International Film Festival makes films accessible

Courtsey photo

Actors work on a scene for the film 'Wolaya," a Spanish and Algerian production in the upcoming festival to begin Oct. 15 in Herrick Auditorium

“International” is a buzzword around campus these days and the upcoming film festival is driving home that point further.

After a successful French Film Festival last spring, film studies professor Michael Talbott, with the help of a grant from Spanish and Latin American film distribution company Pragda, will bring five more international films to campus as part of the Castleton International Film Festival.

The festival will be held on Tuesdays and Thursdays at 6:30, beginning on Oct. 15, with all screenings free and open to the public.

All of the films are in Spanish, but have been made in many different counties including Paraguay, Uruguay, Germany and Spain.

“Most are co-productions. It’s very international this time, despite that the films are unified by a common Spanish dialogue,” Talbott said.

The last festival was popular among community members with the word being spread through mediums including Front Porch Forum.

“Community members said how grateful they are. They had felt the lack of cinema in the area,” Talbott said, adding that the response he received from people off-campus was the most gratifying part of bringing the festival to campus.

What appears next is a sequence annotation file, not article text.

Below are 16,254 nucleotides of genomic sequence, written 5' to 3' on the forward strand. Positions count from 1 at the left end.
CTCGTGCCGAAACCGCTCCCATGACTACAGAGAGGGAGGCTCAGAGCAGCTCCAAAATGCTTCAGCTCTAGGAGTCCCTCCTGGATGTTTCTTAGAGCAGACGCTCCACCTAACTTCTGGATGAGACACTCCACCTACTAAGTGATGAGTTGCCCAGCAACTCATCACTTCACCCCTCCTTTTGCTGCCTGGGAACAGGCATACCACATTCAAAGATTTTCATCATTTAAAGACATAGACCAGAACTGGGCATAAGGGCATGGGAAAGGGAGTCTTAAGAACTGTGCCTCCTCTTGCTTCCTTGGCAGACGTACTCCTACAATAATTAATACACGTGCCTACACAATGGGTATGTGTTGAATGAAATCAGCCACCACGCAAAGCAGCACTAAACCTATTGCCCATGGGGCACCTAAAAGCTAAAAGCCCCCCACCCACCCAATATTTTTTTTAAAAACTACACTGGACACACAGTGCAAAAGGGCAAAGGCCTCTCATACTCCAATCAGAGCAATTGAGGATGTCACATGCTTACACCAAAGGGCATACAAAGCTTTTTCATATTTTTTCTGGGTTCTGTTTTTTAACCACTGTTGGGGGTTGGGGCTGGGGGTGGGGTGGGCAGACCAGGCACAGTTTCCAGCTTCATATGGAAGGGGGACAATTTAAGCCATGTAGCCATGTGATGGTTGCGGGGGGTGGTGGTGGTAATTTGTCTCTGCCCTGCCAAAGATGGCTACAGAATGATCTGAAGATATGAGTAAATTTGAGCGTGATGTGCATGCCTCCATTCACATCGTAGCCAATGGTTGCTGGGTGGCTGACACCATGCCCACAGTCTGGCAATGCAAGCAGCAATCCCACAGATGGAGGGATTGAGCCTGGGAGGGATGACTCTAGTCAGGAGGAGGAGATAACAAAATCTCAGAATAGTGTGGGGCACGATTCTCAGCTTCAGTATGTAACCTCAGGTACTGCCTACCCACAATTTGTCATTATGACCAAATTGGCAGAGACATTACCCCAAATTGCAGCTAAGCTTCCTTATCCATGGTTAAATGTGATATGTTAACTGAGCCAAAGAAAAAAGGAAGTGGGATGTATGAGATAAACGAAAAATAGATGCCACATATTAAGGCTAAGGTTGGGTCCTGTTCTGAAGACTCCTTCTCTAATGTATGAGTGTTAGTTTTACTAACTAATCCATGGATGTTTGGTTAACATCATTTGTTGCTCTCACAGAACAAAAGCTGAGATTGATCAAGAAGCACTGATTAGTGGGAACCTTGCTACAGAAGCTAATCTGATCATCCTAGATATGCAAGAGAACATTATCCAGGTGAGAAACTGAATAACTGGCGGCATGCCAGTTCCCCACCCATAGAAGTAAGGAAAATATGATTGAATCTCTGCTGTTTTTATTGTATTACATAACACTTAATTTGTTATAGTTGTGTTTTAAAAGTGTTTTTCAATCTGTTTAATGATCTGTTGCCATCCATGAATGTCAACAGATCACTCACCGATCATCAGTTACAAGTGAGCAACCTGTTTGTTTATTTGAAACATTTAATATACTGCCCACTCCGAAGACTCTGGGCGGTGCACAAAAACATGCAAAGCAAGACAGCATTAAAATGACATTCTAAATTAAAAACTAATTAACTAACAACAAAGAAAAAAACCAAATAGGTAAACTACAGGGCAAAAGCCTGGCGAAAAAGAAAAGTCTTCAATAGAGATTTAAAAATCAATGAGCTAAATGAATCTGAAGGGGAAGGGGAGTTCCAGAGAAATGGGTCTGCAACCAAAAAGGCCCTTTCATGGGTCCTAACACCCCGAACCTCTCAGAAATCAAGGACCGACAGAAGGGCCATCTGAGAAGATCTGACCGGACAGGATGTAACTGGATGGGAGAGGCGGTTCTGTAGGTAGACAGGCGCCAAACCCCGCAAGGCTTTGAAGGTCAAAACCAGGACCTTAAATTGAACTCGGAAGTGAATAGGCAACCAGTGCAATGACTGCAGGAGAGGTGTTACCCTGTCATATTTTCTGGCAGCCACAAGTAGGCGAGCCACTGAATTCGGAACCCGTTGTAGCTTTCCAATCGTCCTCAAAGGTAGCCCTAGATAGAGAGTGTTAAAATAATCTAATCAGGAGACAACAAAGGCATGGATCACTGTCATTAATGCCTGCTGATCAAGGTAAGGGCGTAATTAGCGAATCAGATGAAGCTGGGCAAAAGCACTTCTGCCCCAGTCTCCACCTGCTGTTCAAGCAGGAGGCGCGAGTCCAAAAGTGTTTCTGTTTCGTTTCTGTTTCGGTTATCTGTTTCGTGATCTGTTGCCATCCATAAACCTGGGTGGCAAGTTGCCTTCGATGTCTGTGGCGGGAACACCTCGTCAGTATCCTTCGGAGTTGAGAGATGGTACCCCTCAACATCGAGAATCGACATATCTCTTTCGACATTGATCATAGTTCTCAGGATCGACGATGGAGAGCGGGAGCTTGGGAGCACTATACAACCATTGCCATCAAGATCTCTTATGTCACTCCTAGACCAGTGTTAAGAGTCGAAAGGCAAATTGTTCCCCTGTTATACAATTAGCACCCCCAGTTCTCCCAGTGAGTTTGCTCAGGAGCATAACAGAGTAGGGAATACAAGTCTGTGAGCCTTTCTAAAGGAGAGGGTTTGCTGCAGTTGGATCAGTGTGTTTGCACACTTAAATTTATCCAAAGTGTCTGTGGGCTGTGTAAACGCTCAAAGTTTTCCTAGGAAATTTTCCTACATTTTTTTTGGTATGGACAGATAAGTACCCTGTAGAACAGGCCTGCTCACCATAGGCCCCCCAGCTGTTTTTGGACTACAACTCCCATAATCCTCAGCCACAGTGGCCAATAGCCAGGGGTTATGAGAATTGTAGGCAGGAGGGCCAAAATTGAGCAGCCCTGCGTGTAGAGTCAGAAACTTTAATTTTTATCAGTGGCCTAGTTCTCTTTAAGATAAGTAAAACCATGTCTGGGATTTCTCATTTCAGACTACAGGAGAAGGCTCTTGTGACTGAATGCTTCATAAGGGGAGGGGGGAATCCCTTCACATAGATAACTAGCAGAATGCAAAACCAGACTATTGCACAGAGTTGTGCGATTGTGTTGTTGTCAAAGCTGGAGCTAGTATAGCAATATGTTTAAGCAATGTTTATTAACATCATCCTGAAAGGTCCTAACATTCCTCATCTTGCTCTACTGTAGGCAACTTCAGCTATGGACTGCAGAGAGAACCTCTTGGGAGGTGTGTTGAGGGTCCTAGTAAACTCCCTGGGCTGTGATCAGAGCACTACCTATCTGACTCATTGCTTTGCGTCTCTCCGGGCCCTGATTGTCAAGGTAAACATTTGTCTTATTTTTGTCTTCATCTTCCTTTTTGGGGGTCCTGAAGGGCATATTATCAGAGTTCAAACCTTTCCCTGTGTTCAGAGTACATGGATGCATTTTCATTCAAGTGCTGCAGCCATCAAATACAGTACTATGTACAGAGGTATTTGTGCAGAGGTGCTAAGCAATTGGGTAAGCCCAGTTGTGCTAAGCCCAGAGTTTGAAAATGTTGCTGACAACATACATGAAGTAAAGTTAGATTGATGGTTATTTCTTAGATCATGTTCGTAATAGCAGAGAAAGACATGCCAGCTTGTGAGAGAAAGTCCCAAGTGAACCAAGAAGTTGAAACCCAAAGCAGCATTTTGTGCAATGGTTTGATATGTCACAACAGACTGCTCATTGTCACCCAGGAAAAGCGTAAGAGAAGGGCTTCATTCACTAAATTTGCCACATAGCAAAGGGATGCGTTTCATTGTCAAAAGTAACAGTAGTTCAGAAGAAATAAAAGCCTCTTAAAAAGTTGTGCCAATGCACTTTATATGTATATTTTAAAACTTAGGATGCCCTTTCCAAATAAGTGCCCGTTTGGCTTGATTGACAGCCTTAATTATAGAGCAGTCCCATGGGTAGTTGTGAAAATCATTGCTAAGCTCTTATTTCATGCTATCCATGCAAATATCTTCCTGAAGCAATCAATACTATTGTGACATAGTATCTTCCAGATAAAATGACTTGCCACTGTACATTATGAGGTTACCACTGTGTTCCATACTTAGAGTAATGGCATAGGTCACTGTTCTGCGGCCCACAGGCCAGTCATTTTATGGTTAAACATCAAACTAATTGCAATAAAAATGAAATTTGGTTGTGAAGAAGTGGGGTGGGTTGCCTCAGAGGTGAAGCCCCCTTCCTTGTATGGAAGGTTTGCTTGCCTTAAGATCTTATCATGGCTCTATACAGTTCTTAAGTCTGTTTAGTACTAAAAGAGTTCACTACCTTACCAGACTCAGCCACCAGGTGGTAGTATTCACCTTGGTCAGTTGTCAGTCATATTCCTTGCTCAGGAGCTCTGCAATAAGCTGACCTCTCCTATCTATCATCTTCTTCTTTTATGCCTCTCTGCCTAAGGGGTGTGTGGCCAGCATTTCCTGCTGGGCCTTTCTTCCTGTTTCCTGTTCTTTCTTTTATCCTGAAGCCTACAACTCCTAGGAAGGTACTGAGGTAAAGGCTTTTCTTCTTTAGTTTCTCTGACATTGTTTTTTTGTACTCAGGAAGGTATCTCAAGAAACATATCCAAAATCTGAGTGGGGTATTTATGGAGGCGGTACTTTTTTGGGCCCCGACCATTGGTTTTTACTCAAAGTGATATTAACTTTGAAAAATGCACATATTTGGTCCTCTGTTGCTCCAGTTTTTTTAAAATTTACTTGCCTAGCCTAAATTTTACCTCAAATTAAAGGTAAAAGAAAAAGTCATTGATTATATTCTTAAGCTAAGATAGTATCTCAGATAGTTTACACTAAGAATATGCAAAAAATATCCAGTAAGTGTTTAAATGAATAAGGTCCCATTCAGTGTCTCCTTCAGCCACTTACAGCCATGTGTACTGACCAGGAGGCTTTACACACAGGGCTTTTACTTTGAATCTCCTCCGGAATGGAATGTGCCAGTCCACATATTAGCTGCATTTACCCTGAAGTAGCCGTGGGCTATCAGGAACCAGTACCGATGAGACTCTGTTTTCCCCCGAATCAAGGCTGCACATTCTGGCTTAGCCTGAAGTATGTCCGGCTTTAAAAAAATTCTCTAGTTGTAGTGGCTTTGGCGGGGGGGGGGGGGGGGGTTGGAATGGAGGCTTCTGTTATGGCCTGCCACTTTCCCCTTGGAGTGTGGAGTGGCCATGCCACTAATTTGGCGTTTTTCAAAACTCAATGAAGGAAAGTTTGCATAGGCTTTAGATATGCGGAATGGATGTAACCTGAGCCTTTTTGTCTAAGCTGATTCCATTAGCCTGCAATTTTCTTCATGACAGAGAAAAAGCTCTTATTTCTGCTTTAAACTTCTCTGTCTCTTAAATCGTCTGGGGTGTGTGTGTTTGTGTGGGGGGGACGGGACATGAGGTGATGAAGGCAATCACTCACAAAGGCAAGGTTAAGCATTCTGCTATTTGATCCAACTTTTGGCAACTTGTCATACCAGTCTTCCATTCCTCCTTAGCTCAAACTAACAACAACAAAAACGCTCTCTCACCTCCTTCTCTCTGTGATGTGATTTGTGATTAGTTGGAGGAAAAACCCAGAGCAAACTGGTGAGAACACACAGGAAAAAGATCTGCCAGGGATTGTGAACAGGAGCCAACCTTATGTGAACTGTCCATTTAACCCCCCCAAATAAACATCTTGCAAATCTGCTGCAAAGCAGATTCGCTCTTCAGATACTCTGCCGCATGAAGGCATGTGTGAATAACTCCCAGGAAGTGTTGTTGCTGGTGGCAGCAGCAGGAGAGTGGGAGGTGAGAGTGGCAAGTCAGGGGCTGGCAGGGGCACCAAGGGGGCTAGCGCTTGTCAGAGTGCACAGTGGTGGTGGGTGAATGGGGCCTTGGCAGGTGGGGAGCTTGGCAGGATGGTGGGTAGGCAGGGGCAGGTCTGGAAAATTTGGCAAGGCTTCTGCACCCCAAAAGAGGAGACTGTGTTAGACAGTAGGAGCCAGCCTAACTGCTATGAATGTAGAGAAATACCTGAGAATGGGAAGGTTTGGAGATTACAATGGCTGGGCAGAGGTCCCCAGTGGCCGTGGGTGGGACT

Students also responded positively and a handful who were interested in seeing things from different countries attended multiple screenings. Most students, however, were encouraged to go for a class or Soundings, according to Talbott.

“The films are about issues that are definitely coming up in classes,” he said. “There are an endless number of ways to incorporate these films into class.”

Freshman Martin VanBuren is interested in film and sees the benefits to having a festival on campus.

“Bringing the film festival to Castleton gives students easier access versus having to drive a group of people to one,” he said. “Secondly, it is important for students who may or may not be studying communication to be exposed to a variety of content that they would not normally go out of their way to watch. It’s exposure that allows the individual to process everything they are seeing and spark questions they may have about media they otherwise would have never seen.”

After each film, Talbott hopes to have a professor lead a discussion on a particular topic, another professor act as a mediator and ask questions and then he will speak from the perspective of someone who has studied film.

“It will also be a model of discourse for students to see how intelligent adults discuss things,” he said.  

Although the festival is already making great progress, he hopes to make it a more permanent part of the university.

“I would like it to get to a place where the college can financially support the festival. I would like a filmmaker to come and talk, but that takes a greater financial commitment,” he said.

Anyone interested in the festival can visit for more information.


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